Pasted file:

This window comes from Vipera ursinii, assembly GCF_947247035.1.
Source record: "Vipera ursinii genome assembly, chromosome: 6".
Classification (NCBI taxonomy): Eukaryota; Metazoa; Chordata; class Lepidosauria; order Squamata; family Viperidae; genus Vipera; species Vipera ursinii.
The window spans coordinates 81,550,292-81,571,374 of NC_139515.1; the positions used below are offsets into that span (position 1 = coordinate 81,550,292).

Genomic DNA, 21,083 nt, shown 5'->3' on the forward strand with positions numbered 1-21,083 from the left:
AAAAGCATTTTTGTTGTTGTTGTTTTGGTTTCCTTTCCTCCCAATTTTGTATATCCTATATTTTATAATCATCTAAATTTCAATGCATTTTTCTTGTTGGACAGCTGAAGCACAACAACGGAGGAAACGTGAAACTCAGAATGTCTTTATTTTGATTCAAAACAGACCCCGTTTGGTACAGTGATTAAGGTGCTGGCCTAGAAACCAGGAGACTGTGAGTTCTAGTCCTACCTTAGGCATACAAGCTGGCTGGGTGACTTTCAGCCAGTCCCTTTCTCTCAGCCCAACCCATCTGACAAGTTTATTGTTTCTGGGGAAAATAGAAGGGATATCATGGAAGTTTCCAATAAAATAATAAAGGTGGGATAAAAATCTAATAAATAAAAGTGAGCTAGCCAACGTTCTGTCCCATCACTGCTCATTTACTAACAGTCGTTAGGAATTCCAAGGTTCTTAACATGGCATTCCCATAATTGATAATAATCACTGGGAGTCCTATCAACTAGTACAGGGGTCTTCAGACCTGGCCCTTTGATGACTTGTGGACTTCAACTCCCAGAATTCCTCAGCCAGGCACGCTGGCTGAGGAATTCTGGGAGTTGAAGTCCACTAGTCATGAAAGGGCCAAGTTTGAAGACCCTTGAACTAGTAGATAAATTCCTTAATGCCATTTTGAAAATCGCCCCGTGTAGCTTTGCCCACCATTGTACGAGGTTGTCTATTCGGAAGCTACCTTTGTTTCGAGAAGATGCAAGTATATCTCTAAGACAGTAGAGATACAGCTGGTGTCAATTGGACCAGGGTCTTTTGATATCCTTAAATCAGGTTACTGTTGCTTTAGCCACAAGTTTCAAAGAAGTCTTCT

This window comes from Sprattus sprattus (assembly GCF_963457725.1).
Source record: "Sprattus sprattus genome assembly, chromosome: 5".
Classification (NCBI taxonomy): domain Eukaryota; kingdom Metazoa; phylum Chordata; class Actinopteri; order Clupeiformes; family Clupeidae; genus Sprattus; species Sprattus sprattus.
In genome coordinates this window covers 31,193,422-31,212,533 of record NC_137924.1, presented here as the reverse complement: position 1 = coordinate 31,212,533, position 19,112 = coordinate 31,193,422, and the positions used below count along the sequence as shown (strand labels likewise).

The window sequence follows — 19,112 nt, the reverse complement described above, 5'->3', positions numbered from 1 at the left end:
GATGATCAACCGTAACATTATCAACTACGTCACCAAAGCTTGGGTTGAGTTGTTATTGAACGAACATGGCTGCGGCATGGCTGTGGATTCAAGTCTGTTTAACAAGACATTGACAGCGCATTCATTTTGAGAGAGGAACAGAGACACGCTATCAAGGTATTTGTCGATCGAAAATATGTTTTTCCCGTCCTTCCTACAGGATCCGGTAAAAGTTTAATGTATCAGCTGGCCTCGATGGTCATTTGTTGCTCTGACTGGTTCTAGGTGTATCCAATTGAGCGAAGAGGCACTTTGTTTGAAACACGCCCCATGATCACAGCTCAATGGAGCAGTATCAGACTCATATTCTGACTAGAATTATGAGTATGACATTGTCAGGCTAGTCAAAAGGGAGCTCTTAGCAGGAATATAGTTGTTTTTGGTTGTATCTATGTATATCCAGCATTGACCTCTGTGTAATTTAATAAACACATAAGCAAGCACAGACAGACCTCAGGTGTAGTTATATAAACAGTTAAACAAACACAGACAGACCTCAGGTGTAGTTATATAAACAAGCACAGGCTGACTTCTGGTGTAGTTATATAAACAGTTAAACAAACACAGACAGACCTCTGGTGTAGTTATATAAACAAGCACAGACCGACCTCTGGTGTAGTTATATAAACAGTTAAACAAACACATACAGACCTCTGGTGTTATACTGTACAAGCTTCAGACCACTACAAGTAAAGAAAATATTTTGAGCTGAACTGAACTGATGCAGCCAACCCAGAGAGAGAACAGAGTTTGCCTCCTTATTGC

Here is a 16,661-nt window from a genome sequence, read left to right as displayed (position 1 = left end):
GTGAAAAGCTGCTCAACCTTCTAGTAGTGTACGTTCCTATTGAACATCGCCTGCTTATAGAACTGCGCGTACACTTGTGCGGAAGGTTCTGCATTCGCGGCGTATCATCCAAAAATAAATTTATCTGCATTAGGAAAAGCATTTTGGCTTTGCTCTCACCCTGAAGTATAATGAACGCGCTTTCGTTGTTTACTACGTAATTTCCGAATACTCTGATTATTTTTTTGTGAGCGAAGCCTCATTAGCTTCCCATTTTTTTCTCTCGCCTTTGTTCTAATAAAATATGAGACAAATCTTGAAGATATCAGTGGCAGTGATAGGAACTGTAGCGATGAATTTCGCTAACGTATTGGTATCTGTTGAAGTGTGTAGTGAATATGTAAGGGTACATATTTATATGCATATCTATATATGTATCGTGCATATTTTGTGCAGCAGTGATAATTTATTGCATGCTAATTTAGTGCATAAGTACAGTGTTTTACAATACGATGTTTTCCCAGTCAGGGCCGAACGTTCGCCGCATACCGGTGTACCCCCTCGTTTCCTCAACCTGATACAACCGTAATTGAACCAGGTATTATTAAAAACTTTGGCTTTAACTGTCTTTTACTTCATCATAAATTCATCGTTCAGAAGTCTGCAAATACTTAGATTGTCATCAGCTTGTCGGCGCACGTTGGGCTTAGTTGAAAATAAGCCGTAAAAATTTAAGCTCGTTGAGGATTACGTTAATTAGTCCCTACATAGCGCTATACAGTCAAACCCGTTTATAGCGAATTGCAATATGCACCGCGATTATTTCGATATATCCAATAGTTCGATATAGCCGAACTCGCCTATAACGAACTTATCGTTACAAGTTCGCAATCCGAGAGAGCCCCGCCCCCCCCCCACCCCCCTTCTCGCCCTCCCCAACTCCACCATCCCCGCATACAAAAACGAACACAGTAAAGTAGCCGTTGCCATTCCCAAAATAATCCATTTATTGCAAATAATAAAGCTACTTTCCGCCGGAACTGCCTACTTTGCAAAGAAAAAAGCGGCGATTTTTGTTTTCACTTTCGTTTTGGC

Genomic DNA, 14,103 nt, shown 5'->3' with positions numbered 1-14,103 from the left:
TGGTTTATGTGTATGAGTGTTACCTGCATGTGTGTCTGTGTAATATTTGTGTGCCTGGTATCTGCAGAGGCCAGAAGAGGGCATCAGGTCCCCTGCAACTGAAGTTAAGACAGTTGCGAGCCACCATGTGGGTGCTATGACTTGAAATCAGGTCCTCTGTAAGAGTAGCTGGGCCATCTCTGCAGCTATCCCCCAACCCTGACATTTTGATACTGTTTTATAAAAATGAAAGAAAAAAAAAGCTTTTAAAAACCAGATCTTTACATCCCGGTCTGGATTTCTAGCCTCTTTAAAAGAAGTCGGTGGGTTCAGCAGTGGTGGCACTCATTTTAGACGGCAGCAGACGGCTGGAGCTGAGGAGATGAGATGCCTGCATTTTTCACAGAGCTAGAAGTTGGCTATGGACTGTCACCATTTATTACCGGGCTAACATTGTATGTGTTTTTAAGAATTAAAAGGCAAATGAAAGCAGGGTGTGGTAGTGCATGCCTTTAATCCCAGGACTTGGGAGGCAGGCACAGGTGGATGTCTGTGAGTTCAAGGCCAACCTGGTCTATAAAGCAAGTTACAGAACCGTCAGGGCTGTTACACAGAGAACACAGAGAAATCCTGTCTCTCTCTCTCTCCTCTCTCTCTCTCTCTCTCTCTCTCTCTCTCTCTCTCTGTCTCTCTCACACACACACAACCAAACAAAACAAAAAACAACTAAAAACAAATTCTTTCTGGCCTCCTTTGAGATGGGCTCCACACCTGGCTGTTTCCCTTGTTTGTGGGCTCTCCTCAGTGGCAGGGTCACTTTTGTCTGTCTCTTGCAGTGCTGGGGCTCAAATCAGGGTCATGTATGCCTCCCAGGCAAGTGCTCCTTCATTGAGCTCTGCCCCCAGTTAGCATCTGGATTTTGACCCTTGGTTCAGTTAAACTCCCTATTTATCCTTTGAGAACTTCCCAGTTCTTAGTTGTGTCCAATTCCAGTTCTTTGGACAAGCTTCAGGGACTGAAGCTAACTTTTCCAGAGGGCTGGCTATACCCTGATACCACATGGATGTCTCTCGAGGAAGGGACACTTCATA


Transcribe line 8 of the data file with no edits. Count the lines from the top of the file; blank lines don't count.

Source record: "Sprattus sprattus genome assembly, chromosome: 5".